React.findDOMNode(@refs.text).value = ''
  render: ->
    form {className: 'commentForm', onSubmit: @handleSubmit},
      input({type: 'text', ref: 'author', placeholder: 'Your name'})
      input({type: 'text', ref: 'text', placeholder: 'Say something...'})
      input({type: 'submit', value: 'POST'})


This is the largest component by far. It, too, takes some properties: the URL endpoint that points to the comments JSON and a polling interval for fetching new comments. Polling isn’t an ideal solution, but it’s adequate for something this small; we’d need a more complicated server.coffee to push new comments out to clients, and it’s mostly orthogonal to the concept of the application.

There are just 2 helper functions: loadCommentsFromServer is called internally to fetch new comments periodically, while handleCommentSubmit is passed down to a child component as a click/submit handler. This is a pretty common pattern, keeping the state & the handler in the parent component, with the child component accessing the handler as a property.

React = require 'react'
{div, h1} = React.DOM

CommentList = require './CommentList'
CommentForm = require './CommentForm'

module.exports = React.createFactory React.createClass
  displayName: 'CommentBox'
  loadCommentsFromServer: ->
      url: @props.url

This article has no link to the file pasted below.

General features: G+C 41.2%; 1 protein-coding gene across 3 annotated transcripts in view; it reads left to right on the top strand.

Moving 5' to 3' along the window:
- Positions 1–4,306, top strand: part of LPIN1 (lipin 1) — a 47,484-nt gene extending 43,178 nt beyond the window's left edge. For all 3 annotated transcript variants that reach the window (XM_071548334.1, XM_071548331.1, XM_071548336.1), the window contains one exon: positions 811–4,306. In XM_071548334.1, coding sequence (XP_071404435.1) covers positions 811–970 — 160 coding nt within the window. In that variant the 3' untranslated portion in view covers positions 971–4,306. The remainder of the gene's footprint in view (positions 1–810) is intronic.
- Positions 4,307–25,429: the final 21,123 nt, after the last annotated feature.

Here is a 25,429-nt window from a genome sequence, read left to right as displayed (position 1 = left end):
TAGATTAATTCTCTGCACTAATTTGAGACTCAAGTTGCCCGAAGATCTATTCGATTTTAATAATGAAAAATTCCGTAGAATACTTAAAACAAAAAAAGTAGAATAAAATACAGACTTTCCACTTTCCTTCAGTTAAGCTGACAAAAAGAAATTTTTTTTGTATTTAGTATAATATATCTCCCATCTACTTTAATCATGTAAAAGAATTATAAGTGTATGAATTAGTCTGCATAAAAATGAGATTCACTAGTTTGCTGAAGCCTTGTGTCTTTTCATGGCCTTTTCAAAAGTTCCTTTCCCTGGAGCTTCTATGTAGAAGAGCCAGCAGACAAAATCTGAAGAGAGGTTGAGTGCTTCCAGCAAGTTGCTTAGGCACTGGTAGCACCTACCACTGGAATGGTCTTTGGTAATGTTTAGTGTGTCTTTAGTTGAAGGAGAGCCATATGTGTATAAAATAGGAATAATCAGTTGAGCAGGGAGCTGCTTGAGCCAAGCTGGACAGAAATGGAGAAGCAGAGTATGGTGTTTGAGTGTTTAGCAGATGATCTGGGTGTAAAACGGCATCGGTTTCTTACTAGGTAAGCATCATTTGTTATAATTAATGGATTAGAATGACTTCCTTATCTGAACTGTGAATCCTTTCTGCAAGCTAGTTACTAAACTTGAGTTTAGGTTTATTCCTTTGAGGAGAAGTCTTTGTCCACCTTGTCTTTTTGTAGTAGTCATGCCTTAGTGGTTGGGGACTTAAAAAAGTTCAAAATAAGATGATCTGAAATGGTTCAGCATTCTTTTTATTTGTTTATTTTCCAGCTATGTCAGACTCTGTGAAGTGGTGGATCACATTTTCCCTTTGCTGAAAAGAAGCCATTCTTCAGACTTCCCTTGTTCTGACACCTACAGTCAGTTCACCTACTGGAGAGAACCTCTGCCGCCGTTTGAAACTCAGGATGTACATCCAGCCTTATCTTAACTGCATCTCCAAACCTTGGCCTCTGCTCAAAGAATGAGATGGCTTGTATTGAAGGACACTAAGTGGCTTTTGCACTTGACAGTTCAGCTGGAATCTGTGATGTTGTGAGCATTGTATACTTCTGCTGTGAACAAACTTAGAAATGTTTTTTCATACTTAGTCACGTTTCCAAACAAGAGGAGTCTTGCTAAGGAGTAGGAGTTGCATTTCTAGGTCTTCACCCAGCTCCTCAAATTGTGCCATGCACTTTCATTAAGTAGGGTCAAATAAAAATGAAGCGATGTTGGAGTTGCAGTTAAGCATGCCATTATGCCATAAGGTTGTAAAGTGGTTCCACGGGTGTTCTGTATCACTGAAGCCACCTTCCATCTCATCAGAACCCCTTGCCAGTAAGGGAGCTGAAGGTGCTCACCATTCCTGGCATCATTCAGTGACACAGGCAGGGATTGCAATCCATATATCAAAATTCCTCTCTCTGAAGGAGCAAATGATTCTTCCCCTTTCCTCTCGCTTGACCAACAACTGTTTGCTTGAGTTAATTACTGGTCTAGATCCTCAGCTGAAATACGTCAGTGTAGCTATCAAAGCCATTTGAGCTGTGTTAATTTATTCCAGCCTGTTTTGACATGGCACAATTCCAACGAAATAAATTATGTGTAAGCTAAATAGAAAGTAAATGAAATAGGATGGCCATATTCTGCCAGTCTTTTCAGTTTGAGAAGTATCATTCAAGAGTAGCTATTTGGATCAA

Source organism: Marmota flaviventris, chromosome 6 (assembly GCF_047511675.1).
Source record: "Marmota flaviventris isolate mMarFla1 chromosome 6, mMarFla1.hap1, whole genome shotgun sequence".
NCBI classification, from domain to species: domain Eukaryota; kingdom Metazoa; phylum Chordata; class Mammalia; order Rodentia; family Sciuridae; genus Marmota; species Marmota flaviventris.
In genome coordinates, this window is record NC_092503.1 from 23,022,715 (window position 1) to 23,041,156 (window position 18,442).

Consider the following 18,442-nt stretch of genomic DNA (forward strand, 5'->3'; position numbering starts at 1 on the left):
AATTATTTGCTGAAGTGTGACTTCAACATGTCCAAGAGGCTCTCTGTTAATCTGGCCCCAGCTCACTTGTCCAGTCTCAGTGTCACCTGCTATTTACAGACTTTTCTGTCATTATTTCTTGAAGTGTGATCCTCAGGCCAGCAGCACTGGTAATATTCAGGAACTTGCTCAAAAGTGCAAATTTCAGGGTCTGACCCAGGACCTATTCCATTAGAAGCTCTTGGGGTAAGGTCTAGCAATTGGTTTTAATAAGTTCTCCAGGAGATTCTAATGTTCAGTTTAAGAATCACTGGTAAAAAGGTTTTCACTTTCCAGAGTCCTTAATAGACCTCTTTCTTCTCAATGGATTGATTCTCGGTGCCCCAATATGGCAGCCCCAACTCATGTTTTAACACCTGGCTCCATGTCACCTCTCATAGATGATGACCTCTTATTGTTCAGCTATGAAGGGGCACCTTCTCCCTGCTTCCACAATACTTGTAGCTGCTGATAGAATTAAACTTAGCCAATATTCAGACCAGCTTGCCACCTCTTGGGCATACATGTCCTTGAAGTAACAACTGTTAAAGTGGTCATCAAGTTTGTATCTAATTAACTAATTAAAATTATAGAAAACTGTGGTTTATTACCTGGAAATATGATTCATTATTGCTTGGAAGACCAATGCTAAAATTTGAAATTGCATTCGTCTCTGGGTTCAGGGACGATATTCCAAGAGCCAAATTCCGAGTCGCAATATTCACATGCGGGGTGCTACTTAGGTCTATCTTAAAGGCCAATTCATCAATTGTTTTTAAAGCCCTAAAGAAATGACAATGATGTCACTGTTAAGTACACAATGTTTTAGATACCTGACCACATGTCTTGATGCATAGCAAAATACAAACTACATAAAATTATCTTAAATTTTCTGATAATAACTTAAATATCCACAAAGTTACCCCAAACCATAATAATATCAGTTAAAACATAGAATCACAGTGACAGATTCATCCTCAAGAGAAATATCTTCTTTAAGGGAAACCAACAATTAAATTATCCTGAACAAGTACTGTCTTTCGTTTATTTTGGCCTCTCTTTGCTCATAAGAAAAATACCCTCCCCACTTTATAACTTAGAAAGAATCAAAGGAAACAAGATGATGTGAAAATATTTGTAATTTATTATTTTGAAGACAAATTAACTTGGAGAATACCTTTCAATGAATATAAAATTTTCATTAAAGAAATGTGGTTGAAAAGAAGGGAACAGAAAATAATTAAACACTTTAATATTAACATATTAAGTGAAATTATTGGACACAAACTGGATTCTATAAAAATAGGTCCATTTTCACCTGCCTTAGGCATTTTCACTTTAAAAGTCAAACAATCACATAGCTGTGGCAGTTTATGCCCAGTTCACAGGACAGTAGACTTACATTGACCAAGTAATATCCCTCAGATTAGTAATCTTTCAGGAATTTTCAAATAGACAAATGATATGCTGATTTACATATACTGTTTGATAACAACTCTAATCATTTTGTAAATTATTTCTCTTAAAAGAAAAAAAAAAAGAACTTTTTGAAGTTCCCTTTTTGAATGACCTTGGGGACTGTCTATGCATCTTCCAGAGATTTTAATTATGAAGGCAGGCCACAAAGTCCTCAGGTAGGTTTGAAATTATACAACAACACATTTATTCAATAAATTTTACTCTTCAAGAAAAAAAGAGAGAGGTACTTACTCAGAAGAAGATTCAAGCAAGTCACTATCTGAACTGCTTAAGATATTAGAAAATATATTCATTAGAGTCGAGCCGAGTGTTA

dataType: 'json'
      cache: false
      success: (data) =>
        @setState data: data
      error: (xhr, status, err) =>
        console.error @props.url, status, err.toString()
  handleCommentSubmit: (comment) ->
    newComments = @state.data.concat [comment]
    @setState data: newComments
      type: 'POST'
      data: comment
      url: @props.url
      dataType: 'json'
      success: (data) =>
        @setState data: data
      error: (xhr, status, err) =>
        console.error @props.url, status, err.toString()
  getInitialState: ->
    data: []
  componentDidMount: ->
    setInterval @loadCommentsFromServer, @props.pollInterval
  render: ->
    div {className: 'commentBox'},
      h1({}, 'Comments')
      CommentList({data: @state.data})
      CommentForm({onCommentSubmit: @handleCommentSubmit})

The top-level application file renders a CommentBox to document.body and passes the 2 properties, the URL for GET/POSTing the comments JSON, and the poll interval (in milliseconds).


React = require 'react'
CommentBox = require './CommentBox'

React.render CommentBox(url: 'comments.json', pollInterval: 2000),


That’s it! At this point, you should be able to run the server and see a working comment box. If you’ve already done the React tutorial, there’s nothing new here except for the CoffeeScript. Hopefully you see CoffeeScript is roughly as syntax-sugary as JSX, though there are obviously ups and downs to using either one. Happy hacking.

coffee server.coffee 
Listening on :3000